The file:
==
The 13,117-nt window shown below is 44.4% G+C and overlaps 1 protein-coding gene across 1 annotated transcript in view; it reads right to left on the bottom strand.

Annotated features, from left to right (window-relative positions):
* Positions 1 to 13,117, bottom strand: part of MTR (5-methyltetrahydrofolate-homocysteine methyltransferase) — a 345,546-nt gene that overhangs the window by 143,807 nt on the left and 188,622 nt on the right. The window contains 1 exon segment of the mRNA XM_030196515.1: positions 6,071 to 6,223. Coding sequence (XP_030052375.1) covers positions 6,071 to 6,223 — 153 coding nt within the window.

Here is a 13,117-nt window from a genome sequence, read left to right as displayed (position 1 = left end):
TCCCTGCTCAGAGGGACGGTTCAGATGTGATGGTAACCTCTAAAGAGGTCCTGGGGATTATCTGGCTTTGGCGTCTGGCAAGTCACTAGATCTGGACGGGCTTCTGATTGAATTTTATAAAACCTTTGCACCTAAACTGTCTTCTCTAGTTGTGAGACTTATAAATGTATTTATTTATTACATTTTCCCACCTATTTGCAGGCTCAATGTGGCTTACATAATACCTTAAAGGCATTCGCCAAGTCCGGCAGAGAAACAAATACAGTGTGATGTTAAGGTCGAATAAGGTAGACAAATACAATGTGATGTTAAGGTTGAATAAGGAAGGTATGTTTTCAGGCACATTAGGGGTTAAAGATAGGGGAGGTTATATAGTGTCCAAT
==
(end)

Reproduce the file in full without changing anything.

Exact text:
The 13,117-nt window shown below is 44.4% G+C and overlaps 1 protein-coding gene across 1 annotated transcript in view; it reads right to left on the bottom strand.

Annotated features, from left to right (window-relative positions):
* Positions 1 to 13,117, bottom strand: part of MTR (5-methyltetrahydrofolate-homocysteine methyltransferase) — a 345,546-nt gene that overhangs the window by 143,807 nt on the left and 188,622 nt on the right. The window contains 1 exon segment of the mRNA XM_030196515.1: positions 6,071 to 6,223. Coding sequence (XP_030052375.1) covers positions 6,071 to 6,223 — 153 coding nt within the window.

Here is a 13,117-nt window from a genome sequence, read left to right as displayed (position 1 = left end):
TCCCTGCTCAGAGGGACGGTTCAGATGTGATGGTAACCTCTAAAGAGGTCCTGGGGATTATCTGGCTTTGGCGTCTGGCAAGTCACTAGATCTGGACGGGCTTCTGATTGAATTTTATAAAACCTTTGCACCTAAACTGTCTTCTCTAGTTGTGAGACTTATAAATGTATTTATTTATTACATTTTCCCACCTATTTGCAGGCTCAATGTGGCTTACATAATACCTTAAAGGCATTCGCCAAGTCCGGCAGAGAAACAAATACAGTGTGATGTTAAGGTCGAATAAGGTAGACAAATACAATGTGATGTTAAGGTTGAATAAGGAAGGTATGTTTTCAGGCACATTAGGGGTTAAAGATAGGGGAGGTTATATAGTGTCCAAT